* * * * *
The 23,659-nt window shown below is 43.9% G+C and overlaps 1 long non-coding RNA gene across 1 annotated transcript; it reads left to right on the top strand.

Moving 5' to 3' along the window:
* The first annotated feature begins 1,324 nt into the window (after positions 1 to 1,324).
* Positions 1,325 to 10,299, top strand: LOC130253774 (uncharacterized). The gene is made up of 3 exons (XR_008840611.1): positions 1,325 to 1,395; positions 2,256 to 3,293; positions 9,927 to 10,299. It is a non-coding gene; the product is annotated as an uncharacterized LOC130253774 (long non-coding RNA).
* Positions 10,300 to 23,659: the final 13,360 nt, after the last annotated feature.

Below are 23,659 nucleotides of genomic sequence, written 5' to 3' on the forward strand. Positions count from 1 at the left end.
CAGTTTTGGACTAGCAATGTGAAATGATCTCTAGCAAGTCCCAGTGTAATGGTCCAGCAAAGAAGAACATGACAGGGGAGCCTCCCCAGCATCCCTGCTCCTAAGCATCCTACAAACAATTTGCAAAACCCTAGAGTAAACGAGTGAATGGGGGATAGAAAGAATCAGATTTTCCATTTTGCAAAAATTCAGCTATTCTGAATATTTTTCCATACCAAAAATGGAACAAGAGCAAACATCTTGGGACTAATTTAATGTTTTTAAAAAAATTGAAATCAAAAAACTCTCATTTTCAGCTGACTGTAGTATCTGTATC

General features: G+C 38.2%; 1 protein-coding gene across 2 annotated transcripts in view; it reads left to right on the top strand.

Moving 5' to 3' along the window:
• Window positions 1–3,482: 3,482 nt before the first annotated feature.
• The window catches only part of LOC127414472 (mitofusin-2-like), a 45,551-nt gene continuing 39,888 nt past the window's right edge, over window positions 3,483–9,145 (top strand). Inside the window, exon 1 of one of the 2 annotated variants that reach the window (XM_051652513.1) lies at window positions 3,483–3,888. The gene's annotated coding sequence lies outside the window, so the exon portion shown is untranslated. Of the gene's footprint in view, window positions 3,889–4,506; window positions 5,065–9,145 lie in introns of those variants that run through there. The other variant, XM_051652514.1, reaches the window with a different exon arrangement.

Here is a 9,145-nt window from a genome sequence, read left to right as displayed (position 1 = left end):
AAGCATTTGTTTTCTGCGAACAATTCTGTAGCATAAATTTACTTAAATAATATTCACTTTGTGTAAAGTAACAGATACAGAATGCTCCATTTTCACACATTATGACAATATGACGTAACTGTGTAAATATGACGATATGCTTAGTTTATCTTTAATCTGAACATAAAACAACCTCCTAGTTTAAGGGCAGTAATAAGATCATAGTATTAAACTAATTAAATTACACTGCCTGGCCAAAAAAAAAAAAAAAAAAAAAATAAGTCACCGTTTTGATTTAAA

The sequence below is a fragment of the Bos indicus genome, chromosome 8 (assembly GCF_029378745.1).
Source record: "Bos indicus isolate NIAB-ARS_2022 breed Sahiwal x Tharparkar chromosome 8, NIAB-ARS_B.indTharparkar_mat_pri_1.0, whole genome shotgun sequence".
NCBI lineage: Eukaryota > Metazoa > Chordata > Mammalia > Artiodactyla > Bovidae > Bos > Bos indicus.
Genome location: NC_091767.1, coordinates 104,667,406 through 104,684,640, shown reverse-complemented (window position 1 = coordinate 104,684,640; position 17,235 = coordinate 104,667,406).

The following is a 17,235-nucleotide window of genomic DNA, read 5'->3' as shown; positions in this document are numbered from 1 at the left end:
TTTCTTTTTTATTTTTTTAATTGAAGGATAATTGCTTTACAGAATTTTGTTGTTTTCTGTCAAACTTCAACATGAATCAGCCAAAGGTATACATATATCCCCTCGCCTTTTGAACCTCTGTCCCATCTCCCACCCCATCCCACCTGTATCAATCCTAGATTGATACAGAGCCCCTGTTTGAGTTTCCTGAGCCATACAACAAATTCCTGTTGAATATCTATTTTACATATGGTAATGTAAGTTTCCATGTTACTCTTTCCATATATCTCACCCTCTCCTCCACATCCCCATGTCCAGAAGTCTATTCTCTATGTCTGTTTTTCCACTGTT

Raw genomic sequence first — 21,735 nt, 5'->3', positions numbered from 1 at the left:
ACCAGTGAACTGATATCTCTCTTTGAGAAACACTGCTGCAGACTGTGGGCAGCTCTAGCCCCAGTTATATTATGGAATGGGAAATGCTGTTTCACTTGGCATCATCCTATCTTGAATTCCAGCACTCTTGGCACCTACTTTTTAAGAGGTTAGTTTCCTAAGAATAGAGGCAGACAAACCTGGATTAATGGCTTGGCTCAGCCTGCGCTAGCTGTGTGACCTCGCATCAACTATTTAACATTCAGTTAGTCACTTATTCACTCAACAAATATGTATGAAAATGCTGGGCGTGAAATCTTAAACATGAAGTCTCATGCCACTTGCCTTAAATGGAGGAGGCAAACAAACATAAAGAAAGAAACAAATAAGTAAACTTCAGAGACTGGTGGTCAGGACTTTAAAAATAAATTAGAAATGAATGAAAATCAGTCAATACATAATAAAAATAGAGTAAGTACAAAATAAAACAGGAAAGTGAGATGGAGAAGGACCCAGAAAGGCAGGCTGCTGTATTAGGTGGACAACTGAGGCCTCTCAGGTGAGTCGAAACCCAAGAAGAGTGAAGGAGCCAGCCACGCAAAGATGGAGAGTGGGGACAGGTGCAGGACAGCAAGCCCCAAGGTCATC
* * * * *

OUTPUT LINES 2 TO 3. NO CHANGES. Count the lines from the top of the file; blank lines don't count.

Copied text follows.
Moving 5' to 3' along the window:
* The first annotated feature begins 1,324 nt into the window (after positions 1 to 1,324).